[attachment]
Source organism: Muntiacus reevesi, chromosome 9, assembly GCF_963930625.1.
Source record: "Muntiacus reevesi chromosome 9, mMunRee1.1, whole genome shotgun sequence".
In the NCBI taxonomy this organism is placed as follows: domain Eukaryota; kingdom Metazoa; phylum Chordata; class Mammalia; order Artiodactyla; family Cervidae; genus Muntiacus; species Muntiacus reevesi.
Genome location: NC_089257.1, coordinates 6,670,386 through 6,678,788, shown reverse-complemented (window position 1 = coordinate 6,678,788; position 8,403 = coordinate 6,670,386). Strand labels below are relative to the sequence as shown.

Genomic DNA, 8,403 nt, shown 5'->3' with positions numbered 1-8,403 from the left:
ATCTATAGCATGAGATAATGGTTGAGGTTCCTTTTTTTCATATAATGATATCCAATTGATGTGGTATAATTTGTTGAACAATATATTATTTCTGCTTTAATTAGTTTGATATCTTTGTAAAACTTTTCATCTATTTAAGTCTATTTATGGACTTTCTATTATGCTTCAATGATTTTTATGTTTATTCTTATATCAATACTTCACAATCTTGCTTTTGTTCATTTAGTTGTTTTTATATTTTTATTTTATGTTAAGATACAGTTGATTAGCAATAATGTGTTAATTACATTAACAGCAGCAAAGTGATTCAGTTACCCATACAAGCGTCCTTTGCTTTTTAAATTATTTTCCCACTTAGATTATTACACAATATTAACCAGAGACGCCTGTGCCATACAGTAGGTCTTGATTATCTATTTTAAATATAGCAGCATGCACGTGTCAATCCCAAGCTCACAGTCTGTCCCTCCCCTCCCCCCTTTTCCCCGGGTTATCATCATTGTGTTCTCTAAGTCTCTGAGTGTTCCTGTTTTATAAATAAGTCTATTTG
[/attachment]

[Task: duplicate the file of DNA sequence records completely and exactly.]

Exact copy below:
Source organism: Muntiacus reevesi, chromosome 9, assembly GCF_963930625.1.
Source record: "Muntiacus reevesi chromosome 9, mMunRee1.1, whole genome shotgun sequence".
In the NCBI taxonomy this organism is placed as follows: domain Eukaryota; kingdom Metazoa; phylum Chordata; class Mammalia; order Artiodactyla; family Cervidae; genus Muntiacus; species Muntiacus reevesi.
Genome location: NC_089257.1, coordinates 6,670,386 through 6,678,788, shown reverse-complemented (window position 1 = coordinate 6,678,788; position 8,403 = coordinate 6,670,386). Strand labels below are relative to the sequence as shown.

Genomic DNA, 8,403 nt, shown 5'->3' with positions numbered 1-8,403 from the left:
ATCTATAGCATGAGATAATGGTTGAGGTTCCTTTTTTTCATATAATGATATCCAATTGATGTGGTATAATTTGTTGAACAATATATTATTTCTGCTTTAATTAGTTTGATATCTTTGTAAAACTTTTCATCTATTTAAGTCTATTTATGGACTTTCTATTATGCTTCAATGATTTTTATGTTTATTCTTATATCAATACTTCACAATCTTGCTTTTGTTCATTTAGTTGTTTTTATATTTTTATTTTATGTTAAGATACAGTTGATTAGCAATAATGTGTTAATTACATTAACAGCAGCAAAGTGATTCAGTTACCCATACAAGCGTCCTTTGCTTTTTAAATTATTTTCCCACTTAGATTATTACACAATATTAACCAGAGACGCCTGTGCCATACAGTAGGTCTTGATTATCTATTTTAAATATAGCAGCATGCACGTGTCAATCCCAAGCTCACAGTCTGTCCCTCCCCTCCCCCCTTTTCCCCGGGTTATCATCATTGTGTTCTCTAAGTCTCTGAGTGTTCCTGTTTTATAAATAAGTCTATTTG